You could also call it an irresponsible use of company resource, or maybe a blatant misuse of company funds, perhaps you might go as far as calling it stealing from the company coffers. Yes, it’s that bad.
However, it is possible to avoid the random acts. And you can try this at home – or indeed at work.
A clearly defined purpose and strategy, put in place at the beginning of the year, to guide your marketing activities and ensure that that everything you do will contribute to your overall business goals.
Generally speaking your marketing department should be following a marketing plan. And this plan should include some strategic categories:
- Internal Marketing
- Brand Awareness (or brand building)
- Publicity and Corporate Social Responsibility
- Advertising (using online marketing and traditional media)
- A marketing budget
- Allocation of said budget to appropriate activities
If you follow those steps above you’ll be fine. It’s possible you may find yourself being pulled off track so I’ve collated a list of Random acts of marketing that you can check against, just in case.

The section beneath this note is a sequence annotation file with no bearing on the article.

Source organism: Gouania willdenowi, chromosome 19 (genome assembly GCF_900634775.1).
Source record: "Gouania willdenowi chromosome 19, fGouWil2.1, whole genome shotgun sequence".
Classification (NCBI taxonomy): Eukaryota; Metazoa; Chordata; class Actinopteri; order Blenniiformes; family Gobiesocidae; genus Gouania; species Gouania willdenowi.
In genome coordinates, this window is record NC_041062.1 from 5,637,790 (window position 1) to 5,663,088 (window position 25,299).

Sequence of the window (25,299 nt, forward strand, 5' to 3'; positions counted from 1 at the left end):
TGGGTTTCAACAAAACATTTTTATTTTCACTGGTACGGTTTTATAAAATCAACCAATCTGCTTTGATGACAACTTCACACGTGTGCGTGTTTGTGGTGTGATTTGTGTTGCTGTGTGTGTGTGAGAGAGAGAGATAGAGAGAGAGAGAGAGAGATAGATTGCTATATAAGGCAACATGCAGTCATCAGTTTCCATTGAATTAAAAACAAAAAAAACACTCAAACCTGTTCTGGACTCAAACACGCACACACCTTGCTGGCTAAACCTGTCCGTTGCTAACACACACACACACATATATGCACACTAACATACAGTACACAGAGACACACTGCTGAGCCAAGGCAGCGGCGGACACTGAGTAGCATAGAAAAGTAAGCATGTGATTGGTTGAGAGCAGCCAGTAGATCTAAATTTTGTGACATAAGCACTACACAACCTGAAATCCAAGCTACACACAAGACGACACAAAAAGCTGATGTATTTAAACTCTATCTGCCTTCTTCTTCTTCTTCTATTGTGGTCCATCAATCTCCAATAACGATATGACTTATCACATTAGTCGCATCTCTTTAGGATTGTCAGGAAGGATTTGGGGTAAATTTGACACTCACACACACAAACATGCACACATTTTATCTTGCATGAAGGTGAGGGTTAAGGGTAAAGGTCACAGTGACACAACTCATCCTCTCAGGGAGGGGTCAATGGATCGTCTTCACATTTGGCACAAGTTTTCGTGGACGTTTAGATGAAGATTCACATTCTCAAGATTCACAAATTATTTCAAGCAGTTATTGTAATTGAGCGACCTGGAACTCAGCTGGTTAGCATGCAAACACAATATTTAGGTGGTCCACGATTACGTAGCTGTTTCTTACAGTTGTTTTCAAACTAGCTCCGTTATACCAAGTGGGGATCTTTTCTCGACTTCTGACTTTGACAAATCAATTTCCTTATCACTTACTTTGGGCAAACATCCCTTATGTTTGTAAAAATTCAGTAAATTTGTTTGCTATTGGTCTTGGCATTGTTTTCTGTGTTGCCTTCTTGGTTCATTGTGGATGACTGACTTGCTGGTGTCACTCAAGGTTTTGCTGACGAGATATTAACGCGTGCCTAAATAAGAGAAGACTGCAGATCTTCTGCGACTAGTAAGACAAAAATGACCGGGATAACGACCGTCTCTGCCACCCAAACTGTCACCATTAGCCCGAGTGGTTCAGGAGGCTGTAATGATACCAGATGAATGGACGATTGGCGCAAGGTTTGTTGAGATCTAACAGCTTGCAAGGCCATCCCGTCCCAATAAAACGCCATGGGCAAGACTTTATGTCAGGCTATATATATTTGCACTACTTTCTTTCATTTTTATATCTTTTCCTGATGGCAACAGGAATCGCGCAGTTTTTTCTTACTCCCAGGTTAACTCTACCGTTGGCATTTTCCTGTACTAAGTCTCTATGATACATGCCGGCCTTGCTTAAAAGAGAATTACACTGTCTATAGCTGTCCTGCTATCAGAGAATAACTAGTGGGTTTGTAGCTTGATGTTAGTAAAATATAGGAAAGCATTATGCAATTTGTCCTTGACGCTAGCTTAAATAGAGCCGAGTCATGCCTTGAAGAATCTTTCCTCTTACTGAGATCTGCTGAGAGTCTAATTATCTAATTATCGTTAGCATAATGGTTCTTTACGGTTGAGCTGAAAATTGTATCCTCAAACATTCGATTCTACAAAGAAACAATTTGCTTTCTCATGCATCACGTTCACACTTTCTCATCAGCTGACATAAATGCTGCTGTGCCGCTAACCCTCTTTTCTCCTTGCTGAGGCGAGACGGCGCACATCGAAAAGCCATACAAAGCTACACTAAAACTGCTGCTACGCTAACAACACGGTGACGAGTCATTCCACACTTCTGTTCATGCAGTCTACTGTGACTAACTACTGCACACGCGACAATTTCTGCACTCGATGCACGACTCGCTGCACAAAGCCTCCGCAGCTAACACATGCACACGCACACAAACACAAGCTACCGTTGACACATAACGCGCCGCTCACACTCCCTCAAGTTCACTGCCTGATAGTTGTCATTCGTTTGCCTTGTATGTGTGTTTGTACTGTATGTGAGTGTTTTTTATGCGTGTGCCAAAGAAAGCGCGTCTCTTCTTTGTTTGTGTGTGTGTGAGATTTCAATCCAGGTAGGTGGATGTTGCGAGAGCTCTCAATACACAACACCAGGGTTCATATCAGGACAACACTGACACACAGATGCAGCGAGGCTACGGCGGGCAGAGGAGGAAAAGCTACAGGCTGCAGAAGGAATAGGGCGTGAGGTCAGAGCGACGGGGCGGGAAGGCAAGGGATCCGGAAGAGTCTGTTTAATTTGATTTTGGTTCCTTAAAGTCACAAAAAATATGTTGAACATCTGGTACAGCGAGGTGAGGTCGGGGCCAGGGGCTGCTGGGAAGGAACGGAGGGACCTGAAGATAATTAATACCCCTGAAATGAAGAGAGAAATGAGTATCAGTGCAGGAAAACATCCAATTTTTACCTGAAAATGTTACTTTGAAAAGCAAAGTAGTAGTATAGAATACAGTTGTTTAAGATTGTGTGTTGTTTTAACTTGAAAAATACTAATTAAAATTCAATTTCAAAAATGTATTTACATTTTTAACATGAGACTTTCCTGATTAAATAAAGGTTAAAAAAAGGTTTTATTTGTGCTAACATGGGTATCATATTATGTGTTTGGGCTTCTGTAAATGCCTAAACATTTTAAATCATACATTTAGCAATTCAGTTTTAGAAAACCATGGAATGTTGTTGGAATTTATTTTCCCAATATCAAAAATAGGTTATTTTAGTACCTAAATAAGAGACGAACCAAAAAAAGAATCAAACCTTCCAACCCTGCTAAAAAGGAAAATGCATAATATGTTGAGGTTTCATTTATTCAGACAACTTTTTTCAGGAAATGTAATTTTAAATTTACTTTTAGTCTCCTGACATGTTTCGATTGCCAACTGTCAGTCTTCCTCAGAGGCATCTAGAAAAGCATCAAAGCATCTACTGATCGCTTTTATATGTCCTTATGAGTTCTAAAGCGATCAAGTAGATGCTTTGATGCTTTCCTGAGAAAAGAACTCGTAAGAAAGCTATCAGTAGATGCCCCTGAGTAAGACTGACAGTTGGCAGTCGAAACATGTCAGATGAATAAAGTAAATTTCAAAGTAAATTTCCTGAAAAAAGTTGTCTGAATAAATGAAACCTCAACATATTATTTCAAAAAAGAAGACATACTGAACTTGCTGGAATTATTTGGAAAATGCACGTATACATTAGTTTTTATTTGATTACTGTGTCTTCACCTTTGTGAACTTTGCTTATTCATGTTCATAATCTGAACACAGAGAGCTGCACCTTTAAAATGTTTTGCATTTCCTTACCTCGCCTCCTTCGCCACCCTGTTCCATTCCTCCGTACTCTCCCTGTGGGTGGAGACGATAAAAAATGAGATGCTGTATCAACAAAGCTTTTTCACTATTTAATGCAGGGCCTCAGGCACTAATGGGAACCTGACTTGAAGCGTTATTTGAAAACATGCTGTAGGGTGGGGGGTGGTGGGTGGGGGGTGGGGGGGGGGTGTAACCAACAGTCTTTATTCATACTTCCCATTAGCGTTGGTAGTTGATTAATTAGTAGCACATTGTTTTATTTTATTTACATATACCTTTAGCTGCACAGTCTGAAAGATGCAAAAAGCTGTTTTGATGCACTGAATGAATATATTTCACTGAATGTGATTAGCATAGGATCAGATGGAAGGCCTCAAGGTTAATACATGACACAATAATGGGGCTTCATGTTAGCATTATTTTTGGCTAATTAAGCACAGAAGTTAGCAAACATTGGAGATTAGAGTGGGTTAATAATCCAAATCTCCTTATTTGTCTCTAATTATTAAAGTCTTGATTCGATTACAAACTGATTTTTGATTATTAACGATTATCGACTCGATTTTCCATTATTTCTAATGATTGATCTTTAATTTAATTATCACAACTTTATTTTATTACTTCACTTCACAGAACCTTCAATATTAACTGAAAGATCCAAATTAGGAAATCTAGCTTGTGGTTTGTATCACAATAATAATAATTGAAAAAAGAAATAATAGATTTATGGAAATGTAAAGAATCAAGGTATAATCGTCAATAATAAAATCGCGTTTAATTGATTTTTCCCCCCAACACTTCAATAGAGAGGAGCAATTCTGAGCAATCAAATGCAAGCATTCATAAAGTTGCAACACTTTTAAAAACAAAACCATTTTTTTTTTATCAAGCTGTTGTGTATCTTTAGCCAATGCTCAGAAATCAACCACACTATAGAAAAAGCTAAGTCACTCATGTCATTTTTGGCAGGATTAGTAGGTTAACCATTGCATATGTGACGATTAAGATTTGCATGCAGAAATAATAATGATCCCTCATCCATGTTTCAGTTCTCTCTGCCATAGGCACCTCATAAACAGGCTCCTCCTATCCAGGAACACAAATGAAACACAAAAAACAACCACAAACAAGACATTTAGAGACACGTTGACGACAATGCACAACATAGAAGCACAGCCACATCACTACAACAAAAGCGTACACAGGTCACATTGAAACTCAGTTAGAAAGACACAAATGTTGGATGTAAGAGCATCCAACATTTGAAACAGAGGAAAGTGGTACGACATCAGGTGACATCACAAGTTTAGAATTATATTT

So…here are the top 21 “Random acts of Marketing” off the top of my head:
- Google Adwords accounts that haven’t been checked in more than a week (aka. The idiot tax)
- Google Adwords accounts that are not directed to relevant, targeted and specific landing pages
- Blogs without any links back to the company website
- Blogs that get irregular and sporadic attention by way of updates and relevant content
- Sending out a single email campaign and hoping this would be sufficient – and then assuming email marketing doesn’t work
- A single email campaign, unrelated to the marketing plan
- A single email campaign, unrelated to the marketing plan, that is not followed up
- An email campaign that is not integrated with a landing page, advert or press release etc
- Setting up Google Analytics with no goals for your website
- Any social media profile that has no objectives (Twitter, LinkedIn, Facebook)